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It appears that America’s politicians are having a few communication issues this week. Following hot on the heels of warning teenagers about the dangers of sharing too much information on website’s such as Facebook; it is now Barack Obama who has fallen foul of a random outburst.
Mr Obama had talked to students on a number of issues, one of which centred on what it takes to be a President. In response he said:
“Well, let me give you some very practical tips. First of all, I want everybody here to be careful about what you post on Facebook, because in the YouTube age, whatever you do, it will be pulled up again later somewhere in your life.”
It’s a sentiment that’s hard to argue with, particularly with the almost daily tales of woe emanating from various corners of the globe. Undoubtedly, whether it’s on your website or through social media channels you need to be careful what you say.
Prospective employers are just like prospective clients, in so far as you don’t want to provide them with an excuse not to hire/use your services. Whatever you say and whenever it may have been said, the Internet has ensured that it will last long after the even itself.
Whilst you may not have anything to hide, one small slip can now be recorded for years to come. No doubt South Carolina Senator Joe Wilson will be more inclined to take President Obama’s advice after an unprecedented outburst in congress. During a speech on healthcare reform, the now suitably apologetic Senator Wilson shouted “You Lie!” at Mr Obama, leaving everybody present suitably stunned.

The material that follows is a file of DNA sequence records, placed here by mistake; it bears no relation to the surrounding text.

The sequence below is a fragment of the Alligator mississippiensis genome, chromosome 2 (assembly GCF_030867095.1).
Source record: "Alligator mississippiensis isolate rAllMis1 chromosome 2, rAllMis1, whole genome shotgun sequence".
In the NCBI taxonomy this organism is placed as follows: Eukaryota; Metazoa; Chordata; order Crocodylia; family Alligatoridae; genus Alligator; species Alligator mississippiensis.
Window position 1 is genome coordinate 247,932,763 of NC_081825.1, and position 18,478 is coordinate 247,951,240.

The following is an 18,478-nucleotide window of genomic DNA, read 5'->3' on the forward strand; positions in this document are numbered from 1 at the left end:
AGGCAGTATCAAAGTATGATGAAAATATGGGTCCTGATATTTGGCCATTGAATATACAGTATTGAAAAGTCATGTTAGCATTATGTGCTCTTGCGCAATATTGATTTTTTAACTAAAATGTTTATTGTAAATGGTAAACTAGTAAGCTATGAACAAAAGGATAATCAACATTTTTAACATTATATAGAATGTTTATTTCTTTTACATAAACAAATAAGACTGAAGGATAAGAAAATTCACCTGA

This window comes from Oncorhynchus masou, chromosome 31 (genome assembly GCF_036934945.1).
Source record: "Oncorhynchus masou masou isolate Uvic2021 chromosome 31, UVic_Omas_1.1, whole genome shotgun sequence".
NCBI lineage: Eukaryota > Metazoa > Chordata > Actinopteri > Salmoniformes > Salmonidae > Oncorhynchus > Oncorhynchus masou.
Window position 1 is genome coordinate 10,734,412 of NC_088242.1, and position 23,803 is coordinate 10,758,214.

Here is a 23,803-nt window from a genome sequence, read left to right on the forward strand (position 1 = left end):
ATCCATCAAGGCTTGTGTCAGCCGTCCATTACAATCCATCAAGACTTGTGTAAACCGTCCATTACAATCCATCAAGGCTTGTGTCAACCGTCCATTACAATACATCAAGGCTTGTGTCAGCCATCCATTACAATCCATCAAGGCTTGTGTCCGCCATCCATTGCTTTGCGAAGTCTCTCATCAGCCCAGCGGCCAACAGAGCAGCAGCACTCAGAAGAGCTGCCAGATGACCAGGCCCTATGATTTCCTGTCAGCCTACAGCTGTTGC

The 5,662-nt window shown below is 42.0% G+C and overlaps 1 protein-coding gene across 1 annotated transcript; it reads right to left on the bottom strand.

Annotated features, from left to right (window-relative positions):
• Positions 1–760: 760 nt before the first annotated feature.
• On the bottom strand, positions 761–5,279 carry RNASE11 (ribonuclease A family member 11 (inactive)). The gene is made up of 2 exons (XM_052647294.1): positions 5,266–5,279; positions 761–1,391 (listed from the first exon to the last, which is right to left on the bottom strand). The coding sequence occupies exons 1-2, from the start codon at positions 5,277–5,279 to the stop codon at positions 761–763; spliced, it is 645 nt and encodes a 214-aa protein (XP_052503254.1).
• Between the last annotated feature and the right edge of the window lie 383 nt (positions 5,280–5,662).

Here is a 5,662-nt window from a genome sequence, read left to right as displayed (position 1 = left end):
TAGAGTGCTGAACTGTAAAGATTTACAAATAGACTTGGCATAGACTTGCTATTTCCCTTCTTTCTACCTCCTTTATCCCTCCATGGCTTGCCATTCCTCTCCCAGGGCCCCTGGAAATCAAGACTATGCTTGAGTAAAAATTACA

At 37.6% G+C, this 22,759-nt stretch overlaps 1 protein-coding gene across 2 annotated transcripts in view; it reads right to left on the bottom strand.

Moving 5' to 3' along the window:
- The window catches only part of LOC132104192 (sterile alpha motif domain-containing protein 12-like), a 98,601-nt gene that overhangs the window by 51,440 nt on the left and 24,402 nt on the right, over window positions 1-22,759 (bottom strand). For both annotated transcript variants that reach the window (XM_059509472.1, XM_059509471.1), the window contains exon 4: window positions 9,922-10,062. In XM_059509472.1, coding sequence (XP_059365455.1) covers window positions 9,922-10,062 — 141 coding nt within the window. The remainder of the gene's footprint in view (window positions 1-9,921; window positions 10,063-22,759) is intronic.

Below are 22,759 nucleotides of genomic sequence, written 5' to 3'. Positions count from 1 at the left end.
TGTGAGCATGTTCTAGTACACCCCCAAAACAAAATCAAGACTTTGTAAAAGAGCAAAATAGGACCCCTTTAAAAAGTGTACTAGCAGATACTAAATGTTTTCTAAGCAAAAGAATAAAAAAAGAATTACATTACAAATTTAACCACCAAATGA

And as if to provide a very nice circularity to the story, it has now become the top trending topic on Twitter; one of the site’s Barrack Obama was warning teenagers not to share too much on. In turn this has cemented it as a global story and has no doubt condemned the overzealous senator to mocking ‘…and finally’ news stories throughout the world.
Perhaps the President needs to give some ‘very practical tips’ on communication to congress in future.
In today’s multichannel world, there are mountains of data which provide insights into how users have interacted with your business and their path to conversion (or non-conversion). It is important to understand performance with multichannel marketing, which can be achieved through attribution modelling. Attribution refers to assigning credit to something (a channel, touchpoint, etc.) for the role it played in the final conversion. An attribution model is a rule, or set of rules, that assigns this credit correctly to the right channel or touchpoint.
For a long time, Bing, the UK’s second-largest search engine, has been underappreciated and, in some instances, even ignored. Often regarded as the inferior search engine to market leader Google, Bing has historically struggled to appeal to many in the digital world. Most PPC analysts would give justified reasons for neglecting Bing for so long; these include the volume of traffic and the user experience just not matching up to Google. However, the validity of these assessments is now diminishing. Bing has grown and improved rapidly in the last couple of years; if you are not integrating it into your comprehensive digital marketing plan, you run the risk of missing out on a large portion of your chosen market and significant revenue.